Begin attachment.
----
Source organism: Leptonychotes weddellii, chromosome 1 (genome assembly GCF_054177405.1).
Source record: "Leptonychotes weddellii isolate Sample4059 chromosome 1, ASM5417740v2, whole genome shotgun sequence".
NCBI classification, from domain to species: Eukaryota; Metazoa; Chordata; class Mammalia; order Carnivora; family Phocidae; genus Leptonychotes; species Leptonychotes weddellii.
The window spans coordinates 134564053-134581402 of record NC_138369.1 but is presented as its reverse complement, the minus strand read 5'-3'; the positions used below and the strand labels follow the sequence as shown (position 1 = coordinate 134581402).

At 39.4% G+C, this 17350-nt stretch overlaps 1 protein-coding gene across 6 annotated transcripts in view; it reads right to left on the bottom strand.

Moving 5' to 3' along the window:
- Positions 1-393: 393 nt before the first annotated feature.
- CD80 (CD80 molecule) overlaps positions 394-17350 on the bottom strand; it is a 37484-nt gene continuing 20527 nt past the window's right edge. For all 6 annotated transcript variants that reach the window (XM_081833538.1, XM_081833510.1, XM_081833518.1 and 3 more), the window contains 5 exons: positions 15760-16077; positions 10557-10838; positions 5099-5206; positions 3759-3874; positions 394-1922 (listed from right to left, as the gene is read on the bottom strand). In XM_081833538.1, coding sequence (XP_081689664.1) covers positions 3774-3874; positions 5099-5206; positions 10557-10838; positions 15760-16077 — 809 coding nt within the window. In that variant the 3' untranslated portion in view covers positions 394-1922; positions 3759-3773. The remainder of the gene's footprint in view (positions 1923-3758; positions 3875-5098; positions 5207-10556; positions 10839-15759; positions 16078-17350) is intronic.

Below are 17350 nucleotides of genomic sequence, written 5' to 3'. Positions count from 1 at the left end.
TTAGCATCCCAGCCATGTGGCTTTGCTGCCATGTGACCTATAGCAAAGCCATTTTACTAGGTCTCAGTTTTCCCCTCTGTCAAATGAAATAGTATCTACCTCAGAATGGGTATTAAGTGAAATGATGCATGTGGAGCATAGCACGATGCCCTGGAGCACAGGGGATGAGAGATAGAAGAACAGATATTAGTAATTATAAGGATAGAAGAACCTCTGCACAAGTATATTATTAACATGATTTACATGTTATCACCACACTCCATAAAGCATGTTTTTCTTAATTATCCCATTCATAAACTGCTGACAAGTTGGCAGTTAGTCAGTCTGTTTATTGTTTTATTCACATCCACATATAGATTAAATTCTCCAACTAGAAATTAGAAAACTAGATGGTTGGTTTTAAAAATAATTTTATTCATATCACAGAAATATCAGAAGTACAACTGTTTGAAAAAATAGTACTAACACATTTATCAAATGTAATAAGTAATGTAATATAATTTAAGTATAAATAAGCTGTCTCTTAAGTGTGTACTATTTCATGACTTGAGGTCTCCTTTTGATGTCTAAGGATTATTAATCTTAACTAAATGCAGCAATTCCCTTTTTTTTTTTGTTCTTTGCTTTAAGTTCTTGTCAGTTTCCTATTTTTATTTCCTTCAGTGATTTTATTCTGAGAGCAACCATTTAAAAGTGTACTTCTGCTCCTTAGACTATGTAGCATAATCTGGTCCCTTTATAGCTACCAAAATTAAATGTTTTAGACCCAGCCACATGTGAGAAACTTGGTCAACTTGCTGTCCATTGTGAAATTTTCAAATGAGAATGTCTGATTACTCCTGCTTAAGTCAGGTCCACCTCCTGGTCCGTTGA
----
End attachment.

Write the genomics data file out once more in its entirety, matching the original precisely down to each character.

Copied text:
Source organism: Leptonychotes weddellii, chromosome 1 (genome assembly GCF_054177405.1).
Source record: "Leptonychotes weddellii isolate Sample4059 chromosome 1, ASM5417740v2, whole genome shotgun sequence".
NCBI classification, from domain to species: Eukaryota; Metazoa; Chordata; class Mammalia; order Carnivora; family Phocidae; genus Leptonychotes; species Leptonychotes weddellii.
The window spans coordinates 134564053-134581402 of record NC_138369.1 but is presented as its reverse complement, the minus strand read 5'-3'; the positions used below and the strand labels follow the sequence as shown (position 1 = coordinate 134581402).

At 39.4% G+C, this 17350-nt stretch overlaps 1 protein-coding gene across 6 annotated transcripts in view; it reads right to left on the bottom strand.

Moving 5' to 3' along the window:
- Positions 1-393: 393 nt before the first annotated feature.
- CD80 (CD80 molecule) overlaps positions 394-17350 on the bottom strand; it is a 37484-nt gene continuing 20527 nt past the window's right edge. For all 6 annotated transcript variants that reach the window (XM_081833538.1, XM_081833510.1, XM_081833518.1 and 3 more), the window contains 5 exons: positions 15760-16077; positions 10557-10838; positions 5099-5206; positions 3759-3874; positions 394-1922 (listed from right to left, as the gene is read on the bottom strand). In XM_081833538.1, coding sequence (XP_081689664.1) covers positions 3774-3874; positions 5099-5206; positions 10557-10838; positions 15760-16077 — 809 coding nt within the window. In that variant the 3' untranslated portion in view covers positions 394-1922; positions 3759-3773. The remainder of the gene's footprint in view (positions 1923-3758; positions 3875-5098; positions 5207-10556; positions 10839-15759; positions 16078-17350) is intronic.

Below are 17350 nucleotides of genomic sequence, written 5' to 3'. Positions count from 1 at the left end.
TTAGCATCCCAGCCATGTGGCTTTGCTGCCATGTGACCTATAGCAAAGCCATTTTACTAGGTCTCAGTTTTCCCCTCTGTCAAATGAAATAGTATCTACCTCAGAATGGGTATTAAGTGAAATGATGCATGTGGAGCATAGCACGATGCCCTGGAGCACAGGGGATGAGAGATAGAAGAACAGATATTAGTAATTATAAGGATAGAAGAACCTCTGCACAAGTATATTATTAACATGATTTACATGTTATCACCACACTCCATAAAGCATGTTTTTCTTAATTATCCCATTCATAAACTGCTGACAAGTTGGCAGTTAGTCAGTCTGTTTATTGTTTTATTCACATCCACATATAGATTAAATTCTCCAACTAGAAATTAGAAAACTAGATGGTTGGTTTTAAAAATAATTTTATTCATATCACAGAAATATCAGAAGTACAACTGTTTGAAAAAATAGTACTAACACATTTATCAAATGTAATAAGTAATGTAATATAATTTAAGTATAAATAAGCTGTCTCTTAAGTGTGTACTATTTCATGACTTGAGGTCTCCTTTTGATGTCTAAGGATTATTAATCTTAACTAAATGCAGCAATTCCCTTTTTTTTTTTGTTCTTTGCTTTAAGTTCTTGTCAGTTTCCTATTTTTATTTCCTTCAGTGATTTTATTCTGAGAGCAACCATTTAAAAGTGTACTTCTGCTCCTTAGACTATGTAGCATAATCTGGTCCCTTTATAGCTACCAAAATTAAATGTTTTAGACCCAGCCACATGTGAGAAACTTGGTCAACTTGCTGTCCATTGTGAAATTTTCAAATGAGAATGTCTGATTACTCCTGCTTAAGTCAGGTCCACCTCCTGGTCCGTTGA